Todd Hartley: Tigers, Tigers burning bright – sort of |

Todd Hartley: Tigers, Tigers burning bright – sort of

So what was the most inspiring story from the final week of baseball’s regular season?

Was it the Cubs’ inspired play as they held off the Astros to take the NL Central?

Or was it Barry Bonds and his pursuit of 660 home runs and a place alongside his godfather, Willie Mays, at No. 3 on the all-time home run list?

Or could it have been the second straight AL Central crown won by the Twins, a team once slated for contraction?


By far the most heroic deeds of the final week came courtesy of the Detroit Tigers, the second worst team in history.

Put yourself in the Tigers’ shoes for a second. You’ve endured a long, trying summer of constant losing. You are far and away the worst hitting team in the majors. Your ace pitcher, Mike Maroth, recently became the first hurler since 1982 to lose 20 games.

You’ve just recently broken the American League record of 117 loses set by the old Philadelphia Athletics, and you are a solid bet to break the modern futility mark of 120 losses set by the famously inept 1962 New York Mets.

And now you find yourself, with two games left to play, sitting on 119 loses despite having won three of your last four. It comes down to this: win both games and you’re off the hook, win one and you join the Mets, lose both and you are the worst team in history.

Talk about pressure.

In the first game, as is their wont, the Tigers fell behind early and trailed the Twins 8-0 in the fifth inning. It looked for sure as if they would lose No. 120.

They scraped out a run in the bottom of the fifth inning but still found themselves down 8-1 in the seventh, and that’s when the Tigers responded with the hearts of champions.

They scored three runs in the seventh inning to make it 8-4 and then plated four more runs in the eighth to tie the score.

Then, in the ninth, Detroit’s Alex Sanchez reached on a walk and stole two bases. The next batter, Warren Morris, struck out, but the last strike sailed over the head of the Twins’ catcher, allowing Sanchez to score the winning run on a wild pitch.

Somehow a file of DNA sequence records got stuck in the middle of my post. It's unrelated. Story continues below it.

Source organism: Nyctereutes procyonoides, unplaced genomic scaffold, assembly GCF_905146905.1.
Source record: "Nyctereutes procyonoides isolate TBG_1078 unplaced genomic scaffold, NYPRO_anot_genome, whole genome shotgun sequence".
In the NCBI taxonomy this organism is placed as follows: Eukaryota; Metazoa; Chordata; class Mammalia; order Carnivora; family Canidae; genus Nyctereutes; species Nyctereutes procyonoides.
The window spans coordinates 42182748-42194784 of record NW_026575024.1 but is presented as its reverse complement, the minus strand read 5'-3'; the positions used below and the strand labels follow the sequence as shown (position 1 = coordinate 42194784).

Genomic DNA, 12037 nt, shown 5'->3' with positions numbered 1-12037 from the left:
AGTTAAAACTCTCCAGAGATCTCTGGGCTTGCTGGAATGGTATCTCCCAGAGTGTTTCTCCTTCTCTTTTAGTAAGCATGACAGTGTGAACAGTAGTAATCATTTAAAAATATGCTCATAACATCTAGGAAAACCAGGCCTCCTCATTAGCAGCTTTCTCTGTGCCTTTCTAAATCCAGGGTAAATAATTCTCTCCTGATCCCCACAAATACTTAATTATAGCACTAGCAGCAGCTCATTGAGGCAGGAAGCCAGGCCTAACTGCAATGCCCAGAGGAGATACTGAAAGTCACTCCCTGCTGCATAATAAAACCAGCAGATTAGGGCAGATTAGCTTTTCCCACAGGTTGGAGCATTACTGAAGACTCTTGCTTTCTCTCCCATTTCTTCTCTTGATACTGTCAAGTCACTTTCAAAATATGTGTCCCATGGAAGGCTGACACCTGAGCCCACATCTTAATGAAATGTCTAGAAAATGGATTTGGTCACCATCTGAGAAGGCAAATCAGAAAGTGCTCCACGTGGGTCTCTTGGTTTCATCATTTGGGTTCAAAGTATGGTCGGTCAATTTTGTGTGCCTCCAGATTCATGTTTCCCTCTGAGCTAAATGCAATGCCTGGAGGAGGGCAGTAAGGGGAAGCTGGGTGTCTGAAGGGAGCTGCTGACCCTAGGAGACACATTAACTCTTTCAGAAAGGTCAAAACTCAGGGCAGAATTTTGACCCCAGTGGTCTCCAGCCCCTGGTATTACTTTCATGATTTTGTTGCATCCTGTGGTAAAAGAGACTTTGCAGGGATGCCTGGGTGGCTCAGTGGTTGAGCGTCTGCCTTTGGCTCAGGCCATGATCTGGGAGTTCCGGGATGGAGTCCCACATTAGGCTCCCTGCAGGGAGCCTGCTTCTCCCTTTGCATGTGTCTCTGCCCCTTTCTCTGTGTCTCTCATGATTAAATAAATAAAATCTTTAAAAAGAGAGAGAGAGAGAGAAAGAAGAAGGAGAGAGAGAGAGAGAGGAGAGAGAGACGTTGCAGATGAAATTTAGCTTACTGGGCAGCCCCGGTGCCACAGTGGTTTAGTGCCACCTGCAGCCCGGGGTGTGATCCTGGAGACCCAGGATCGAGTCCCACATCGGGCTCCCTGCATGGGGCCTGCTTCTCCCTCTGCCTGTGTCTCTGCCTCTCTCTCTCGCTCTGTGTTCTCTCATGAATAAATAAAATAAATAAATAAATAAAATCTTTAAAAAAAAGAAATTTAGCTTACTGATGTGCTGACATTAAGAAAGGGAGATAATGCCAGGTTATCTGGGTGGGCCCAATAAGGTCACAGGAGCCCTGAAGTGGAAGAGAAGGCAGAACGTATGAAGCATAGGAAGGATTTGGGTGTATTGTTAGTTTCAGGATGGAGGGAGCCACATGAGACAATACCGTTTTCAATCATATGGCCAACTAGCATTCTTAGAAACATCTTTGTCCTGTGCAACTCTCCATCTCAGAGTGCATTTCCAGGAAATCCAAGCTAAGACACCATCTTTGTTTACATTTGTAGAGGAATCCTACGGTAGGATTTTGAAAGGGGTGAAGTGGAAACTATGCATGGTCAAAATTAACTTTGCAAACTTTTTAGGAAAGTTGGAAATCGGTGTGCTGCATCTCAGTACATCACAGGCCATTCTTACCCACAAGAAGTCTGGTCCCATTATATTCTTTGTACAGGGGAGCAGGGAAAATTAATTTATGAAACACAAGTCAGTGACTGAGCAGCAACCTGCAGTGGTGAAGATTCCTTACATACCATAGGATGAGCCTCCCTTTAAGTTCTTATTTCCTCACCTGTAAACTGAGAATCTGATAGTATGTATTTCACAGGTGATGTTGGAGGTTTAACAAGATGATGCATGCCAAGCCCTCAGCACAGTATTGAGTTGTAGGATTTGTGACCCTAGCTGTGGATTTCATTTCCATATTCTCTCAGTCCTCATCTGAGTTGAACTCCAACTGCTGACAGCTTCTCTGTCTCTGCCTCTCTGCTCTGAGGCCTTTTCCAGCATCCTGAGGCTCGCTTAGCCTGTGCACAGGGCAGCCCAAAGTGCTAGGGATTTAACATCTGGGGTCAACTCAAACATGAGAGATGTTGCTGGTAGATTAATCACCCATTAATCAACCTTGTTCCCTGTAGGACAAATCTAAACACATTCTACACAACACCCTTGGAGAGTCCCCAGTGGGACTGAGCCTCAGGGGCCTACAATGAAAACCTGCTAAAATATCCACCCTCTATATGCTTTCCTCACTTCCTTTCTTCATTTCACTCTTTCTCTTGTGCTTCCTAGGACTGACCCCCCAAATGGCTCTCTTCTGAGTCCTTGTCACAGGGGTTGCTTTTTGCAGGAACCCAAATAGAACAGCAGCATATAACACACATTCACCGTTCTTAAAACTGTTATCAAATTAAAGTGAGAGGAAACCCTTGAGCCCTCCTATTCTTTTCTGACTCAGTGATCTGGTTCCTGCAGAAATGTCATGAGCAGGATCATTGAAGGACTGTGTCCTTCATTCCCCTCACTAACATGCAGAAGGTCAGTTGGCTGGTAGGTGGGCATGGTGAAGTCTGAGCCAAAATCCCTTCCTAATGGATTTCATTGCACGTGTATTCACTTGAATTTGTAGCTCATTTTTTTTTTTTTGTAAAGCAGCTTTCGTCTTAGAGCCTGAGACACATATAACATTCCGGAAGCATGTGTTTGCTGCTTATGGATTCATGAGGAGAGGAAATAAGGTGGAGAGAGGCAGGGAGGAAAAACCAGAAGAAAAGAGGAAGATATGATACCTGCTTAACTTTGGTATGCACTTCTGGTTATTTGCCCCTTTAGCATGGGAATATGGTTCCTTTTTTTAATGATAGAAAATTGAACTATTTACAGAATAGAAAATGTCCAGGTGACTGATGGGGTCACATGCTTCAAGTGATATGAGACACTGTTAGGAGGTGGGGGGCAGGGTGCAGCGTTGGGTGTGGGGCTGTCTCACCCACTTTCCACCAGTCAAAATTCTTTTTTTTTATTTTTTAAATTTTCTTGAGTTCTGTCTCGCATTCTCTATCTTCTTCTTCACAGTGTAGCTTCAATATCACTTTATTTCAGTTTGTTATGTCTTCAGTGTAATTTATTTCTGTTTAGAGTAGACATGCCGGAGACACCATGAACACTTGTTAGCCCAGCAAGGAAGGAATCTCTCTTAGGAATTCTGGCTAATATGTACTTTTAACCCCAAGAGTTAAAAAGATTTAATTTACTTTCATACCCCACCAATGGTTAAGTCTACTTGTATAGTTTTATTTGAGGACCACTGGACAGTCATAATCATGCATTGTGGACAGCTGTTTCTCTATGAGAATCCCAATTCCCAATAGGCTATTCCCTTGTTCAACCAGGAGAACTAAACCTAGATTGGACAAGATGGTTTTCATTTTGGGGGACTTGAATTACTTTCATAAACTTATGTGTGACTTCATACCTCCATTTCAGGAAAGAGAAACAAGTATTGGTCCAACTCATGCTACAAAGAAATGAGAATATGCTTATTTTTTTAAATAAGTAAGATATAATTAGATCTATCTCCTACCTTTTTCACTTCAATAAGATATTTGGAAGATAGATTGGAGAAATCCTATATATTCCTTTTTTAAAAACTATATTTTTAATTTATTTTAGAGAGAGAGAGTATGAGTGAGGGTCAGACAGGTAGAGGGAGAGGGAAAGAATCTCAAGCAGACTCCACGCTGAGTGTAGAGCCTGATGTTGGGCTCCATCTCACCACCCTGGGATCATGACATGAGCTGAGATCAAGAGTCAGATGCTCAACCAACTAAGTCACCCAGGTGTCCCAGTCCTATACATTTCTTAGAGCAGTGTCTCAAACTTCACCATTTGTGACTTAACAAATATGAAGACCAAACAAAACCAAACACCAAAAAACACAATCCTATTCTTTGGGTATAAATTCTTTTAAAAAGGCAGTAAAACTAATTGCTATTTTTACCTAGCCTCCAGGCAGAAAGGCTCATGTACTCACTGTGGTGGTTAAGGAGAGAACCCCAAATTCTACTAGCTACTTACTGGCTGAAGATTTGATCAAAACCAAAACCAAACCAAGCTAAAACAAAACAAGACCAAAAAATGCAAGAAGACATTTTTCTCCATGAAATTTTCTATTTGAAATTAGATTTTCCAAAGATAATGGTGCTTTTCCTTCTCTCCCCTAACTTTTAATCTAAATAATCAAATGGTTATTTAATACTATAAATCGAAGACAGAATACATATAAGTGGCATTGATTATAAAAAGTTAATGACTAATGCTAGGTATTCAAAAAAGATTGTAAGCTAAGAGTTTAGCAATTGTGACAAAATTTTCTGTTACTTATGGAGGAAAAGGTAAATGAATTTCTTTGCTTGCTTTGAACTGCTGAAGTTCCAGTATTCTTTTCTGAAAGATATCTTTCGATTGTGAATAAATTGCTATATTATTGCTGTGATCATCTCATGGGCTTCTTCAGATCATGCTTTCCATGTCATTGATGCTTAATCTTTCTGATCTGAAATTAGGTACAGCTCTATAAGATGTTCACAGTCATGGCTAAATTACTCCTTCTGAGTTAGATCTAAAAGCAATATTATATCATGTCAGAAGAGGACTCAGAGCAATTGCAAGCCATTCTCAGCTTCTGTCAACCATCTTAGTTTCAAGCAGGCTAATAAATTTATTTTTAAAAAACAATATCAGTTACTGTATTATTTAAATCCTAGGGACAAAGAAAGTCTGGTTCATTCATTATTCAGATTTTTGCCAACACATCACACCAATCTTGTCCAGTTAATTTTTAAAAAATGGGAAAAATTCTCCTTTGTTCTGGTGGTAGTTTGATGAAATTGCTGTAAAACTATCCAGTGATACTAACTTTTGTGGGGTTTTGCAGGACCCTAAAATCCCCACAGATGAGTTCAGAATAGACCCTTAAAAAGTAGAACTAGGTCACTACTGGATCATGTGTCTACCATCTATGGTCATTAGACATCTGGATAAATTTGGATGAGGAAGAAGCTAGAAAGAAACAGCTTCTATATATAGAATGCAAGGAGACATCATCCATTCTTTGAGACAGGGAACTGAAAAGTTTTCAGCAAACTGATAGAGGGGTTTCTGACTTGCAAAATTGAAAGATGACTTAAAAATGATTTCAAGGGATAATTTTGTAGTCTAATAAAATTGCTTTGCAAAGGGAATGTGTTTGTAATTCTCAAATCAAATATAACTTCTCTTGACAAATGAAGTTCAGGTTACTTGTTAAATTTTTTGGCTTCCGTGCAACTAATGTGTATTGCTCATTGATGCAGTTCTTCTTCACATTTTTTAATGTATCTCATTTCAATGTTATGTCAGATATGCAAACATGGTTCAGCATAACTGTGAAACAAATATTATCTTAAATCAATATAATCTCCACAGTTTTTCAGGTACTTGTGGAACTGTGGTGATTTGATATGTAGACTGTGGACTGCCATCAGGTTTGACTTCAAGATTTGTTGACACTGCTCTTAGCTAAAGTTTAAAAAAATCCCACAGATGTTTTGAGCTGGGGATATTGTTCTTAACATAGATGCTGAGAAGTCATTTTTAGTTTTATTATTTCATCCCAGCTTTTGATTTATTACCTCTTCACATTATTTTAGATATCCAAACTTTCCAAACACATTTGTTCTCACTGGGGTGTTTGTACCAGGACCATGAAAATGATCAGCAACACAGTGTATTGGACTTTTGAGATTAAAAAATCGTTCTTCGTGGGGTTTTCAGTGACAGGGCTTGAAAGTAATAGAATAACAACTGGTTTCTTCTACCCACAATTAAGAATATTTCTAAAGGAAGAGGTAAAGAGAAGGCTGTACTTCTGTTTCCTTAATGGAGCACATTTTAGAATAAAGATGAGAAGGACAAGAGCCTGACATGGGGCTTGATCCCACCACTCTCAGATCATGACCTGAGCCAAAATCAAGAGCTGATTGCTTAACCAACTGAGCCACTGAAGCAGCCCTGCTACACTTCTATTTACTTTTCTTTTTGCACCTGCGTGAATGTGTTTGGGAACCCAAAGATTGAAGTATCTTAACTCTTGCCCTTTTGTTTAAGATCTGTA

The 9-8 victory marked the largest comeback for Detroit since 1965 and staved off ignominy for another day.

In the final game of the season, also against the Twins, the Tigers and Maroth once again fell behind. But they scored seven runs in the sixth inning to cruise to a 9-4 victory. It was the first time all season Detroit scored more than five runs or had six hits in an inning.

But the heroics don’t end there. Earlier in the week, saddled with 118 loses, the Tigers won a game on an 11th-inning home run by Shane Halter. Even Maroth finished strong, winning three of his last four starts to finish 9-21 on the season.

With their inspired play the Tigers put together their best week of the year, winning five of their last six games just when they needed them most. They kept themselves below the 120-loss mark with two come-from-behind wins to end the season, and they will deservedly not bear the stain of being considered as bad as the ’62 Mets.

The question now becomes: Will this winning streak that kept the Tigers out of the record book carry over to next season?

Can Detroit manager Alan Trammell and his coaching staff, all of whom were re-signed for 2004 despite the Tigers’ awful season, take a 119-loss team and actually make it into a postseason contender?

Can Maroth do the impossible and go from 20 losses in a season to 20 wins?

It sure would be nice to think so, but once the hangover wears off and Trammell faces the reality of what kind of team he’s got coming back next year, I think even he’ll be forced to admit the answer.

Can Detroit keep up its winning ways next year and make a run at the playoffs?


[Six-time 19-game loser Todd Hartley was a staple in the starting rotation for the 1899 Cleveland Spiders. He writes this column on Fridays in The Aspen Times. E-mail at]

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